While recognizing that the phrase “good news” might appear as just another way of saying “the Gospel,” Francis clarified that those words point to something essential: the joy of the Gospel. The Gospel, he stated, is good news because it is, in essence, a message of joy.

The good news, Francis highlighted, is not a thing, but a mission, and is born of Anointing.

“Jesus’ first “great priestly anointing” took place, by the power of the Holy Spirit, in the womb of Mary. The good news of the Annunciation inspired the Virgin Mother to sing her Magnificat. It filled the heart of Joseph, her spouse, with sacred silence, and it made John leap for joy in the womb of Elizabeth, his mother.” …

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La Salette Missionaries, Province of Mary, Mother of the Americas

Our Community: The Missionaries of Our Lady of La Salette are deeply rooted in the Apparition of Our Lady of La Salette which occurred near the hamlet of La Salette in southeastern France on Sept. 19, 1846. The Missionaries were founded in 1852 by Bp. Philbert de Bruillard, Bishop of Grenoble, France, and presently serve in some 25 countries.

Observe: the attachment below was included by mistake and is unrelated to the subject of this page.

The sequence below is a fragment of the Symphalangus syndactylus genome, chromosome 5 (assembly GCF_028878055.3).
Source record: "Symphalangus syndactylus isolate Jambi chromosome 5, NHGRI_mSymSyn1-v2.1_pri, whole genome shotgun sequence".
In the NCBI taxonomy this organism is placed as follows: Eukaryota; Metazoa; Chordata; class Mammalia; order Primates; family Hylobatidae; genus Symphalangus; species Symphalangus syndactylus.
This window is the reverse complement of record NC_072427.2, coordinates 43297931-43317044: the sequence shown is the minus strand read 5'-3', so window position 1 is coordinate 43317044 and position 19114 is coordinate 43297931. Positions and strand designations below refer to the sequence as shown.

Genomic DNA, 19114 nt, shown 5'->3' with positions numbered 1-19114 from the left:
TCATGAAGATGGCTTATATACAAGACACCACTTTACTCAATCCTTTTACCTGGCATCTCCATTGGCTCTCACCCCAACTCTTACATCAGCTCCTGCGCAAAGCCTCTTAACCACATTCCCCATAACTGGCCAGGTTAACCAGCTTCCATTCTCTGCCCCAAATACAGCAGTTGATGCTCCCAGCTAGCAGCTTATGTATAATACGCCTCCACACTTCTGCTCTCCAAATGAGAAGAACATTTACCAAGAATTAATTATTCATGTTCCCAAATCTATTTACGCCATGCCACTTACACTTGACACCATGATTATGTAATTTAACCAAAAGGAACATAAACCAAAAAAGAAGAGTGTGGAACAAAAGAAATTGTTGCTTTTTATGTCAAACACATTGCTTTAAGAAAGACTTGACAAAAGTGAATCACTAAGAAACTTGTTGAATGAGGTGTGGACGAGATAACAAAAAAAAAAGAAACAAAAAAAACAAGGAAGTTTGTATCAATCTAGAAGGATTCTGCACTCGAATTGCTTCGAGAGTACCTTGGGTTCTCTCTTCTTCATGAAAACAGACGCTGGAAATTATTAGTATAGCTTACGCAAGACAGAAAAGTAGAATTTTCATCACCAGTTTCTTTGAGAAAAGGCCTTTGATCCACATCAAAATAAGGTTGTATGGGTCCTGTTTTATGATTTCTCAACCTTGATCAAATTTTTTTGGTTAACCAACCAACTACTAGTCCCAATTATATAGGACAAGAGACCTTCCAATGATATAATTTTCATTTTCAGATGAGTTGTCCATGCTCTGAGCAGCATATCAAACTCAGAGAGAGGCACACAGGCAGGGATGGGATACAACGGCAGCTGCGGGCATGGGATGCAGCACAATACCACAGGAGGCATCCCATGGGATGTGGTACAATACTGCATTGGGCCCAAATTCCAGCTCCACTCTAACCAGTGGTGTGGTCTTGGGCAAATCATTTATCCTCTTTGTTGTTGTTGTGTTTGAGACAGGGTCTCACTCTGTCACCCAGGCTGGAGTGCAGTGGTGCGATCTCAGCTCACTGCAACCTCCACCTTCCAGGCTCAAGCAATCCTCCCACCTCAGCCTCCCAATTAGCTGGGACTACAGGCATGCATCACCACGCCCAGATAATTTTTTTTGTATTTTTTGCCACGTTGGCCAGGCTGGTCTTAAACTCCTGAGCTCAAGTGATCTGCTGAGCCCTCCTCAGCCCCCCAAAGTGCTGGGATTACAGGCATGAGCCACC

Our Province: The Province of Mary, Mother of the Americas, was founded in 2000AD and is one of several provinces in the congregation. The members of this Province serve mainly in the countries of Canada, the United States and the Region of Argentina/Bolivia.

Our Mission: Our La Salette ministry of reconciliation responds to the broad vision given by Mary at La Salette as well as in response to the needs of the Church. As reconcilers, we together with the laity take seriously Mary’s mandate: “You will make (Mary’s) message known to all (her) people.”